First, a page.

By Shawn Kennedy, AJN editor-in-chief
In Denver for the annual National Teaching Institute of the American Association of Critical-Care Nurses (AACN), I’m once again overwhelmed by the size and breadth of the meeting. It’s not just the attendance, though it drew over 7,000 nurses. Perhaps it’s the Colorado Convention Center, which seems to go on forever. (Fittingly, there’s a mammoth blue bear two stories high peering in one of the glass walls.)
While trying to find my way to a session, I met a nurse who was there with her mother. Mom’s a Boston ER nurse and her daughter is a critical care nurse in New Hampshire. Every year they do a mother-daughter trip to either this meeting or the Emergency Nurses Association meeting. Kudos to them!
Sociologist, inspirational speaker, and comedian Bertice Berry mc’d the opening session, quickly warming up the audience. A highlight was the presentation of AACN’s Pioneering Spirit awards to Loretta Ford (founder, along with physician Henry Silver, of the first NP program in 1965), Carrie Lenburg (pioneer in nontraditional and distance learning), and Lucian Leape (a physician who spearheaded the movement to reduce medical errors).
Some quotes from these feisty folks who had major impacts on nursing and health care:
“Earl Warren said that any time he tried to do something worthwhile, he took hell. I was happy to take hell for all of you.”
—Loretta Ford on the opposition to the NP role she encountered
“If you want to transform health care, you need to think about a triangle, with the sides representing caring, knowledge, and risk taking. You need all three to move forward.”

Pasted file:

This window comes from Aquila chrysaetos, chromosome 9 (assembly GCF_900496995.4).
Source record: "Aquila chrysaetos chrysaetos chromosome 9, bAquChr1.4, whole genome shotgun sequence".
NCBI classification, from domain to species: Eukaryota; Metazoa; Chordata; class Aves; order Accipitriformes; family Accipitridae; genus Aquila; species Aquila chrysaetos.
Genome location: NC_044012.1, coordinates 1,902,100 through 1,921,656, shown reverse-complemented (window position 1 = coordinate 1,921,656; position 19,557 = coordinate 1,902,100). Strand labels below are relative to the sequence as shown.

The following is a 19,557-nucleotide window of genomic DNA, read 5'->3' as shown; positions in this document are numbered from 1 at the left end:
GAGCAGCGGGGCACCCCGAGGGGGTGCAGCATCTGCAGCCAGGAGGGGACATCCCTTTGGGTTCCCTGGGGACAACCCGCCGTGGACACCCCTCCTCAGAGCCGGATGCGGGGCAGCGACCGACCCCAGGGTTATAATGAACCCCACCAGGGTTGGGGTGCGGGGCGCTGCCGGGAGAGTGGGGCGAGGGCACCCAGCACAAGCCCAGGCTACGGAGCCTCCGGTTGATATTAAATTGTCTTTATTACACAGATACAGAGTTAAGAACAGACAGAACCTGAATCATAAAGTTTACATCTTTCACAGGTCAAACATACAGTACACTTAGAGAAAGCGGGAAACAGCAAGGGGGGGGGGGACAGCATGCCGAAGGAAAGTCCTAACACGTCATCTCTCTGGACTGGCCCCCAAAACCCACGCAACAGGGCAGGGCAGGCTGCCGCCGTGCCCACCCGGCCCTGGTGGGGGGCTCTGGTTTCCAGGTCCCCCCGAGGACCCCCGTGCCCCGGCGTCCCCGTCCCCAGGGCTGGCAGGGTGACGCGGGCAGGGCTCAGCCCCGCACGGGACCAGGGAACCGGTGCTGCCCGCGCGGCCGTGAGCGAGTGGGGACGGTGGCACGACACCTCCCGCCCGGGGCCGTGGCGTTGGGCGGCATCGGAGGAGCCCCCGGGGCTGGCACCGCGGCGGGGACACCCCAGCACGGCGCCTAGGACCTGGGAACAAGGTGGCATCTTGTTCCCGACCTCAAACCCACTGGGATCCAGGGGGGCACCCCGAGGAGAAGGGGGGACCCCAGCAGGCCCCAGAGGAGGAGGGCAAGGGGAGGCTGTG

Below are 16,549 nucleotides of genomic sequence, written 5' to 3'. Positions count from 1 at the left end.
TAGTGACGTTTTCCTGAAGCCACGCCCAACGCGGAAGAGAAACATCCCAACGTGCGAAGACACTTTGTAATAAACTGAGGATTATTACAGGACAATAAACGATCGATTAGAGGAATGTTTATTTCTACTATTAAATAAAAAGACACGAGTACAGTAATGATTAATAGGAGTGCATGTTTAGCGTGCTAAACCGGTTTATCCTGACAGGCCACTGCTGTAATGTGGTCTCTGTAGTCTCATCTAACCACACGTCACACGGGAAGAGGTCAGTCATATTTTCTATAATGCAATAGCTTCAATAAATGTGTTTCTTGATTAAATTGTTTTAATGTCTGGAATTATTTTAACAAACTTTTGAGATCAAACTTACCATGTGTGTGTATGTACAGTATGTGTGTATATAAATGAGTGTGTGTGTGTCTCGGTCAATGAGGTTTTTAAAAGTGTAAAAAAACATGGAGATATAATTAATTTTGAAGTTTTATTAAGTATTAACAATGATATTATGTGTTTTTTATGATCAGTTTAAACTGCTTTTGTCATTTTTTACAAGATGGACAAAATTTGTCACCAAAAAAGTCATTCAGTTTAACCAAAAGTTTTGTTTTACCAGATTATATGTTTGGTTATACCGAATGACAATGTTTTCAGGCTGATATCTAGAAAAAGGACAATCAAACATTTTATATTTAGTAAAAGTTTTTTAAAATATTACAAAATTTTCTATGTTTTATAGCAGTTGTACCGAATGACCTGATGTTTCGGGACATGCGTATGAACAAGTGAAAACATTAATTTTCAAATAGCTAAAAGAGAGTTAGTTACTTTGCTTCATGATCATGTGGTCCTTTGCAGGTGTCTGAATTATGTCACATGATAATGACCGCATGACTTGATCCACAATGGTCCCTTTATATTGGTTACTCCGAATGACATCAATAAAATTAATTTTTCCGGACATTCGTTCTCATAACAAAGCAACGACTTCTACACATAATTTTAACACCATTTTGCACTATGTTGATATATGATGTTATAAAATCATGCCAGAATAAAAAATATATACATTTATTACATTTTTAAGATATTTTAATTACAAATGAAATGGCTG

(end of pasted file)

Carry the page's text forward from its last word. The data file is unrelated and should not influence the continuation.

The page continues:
—Carrie Lenburg on changing the health care system
“I took a lot of flak from my medical colleagues when I suggested the way to reduce errors was to change the system rather than punish our colleagues. I got no flak from nurses—they got it.”
—Lucian Leape after his 1994 article on reducing medical errors
Another highlight was the moving presentation of keynote speaker Alex Sheen, founder of the “Because I Said I Would” movement. Sheen began an online site to honor his deceased father, who always kept his promise. It quickly became a national movement, with people writing in how they were keeping promises on everything from quitting smoking or drug use to not committing suicide. Sheen now works full-time fundraising to help people keep their promises.
It was a good way to start the day. Next up: the opening of exhibits, which is like an industry Disneyland. In prior years, there have been a helicopter, a complete MASH unit and a herd of COWS (computers on wheels). I wouldn’t be surprised to see a functioning OR. Tomorrow, I interview the AACN president and president-elect to get a read on where the association is headed for the next year.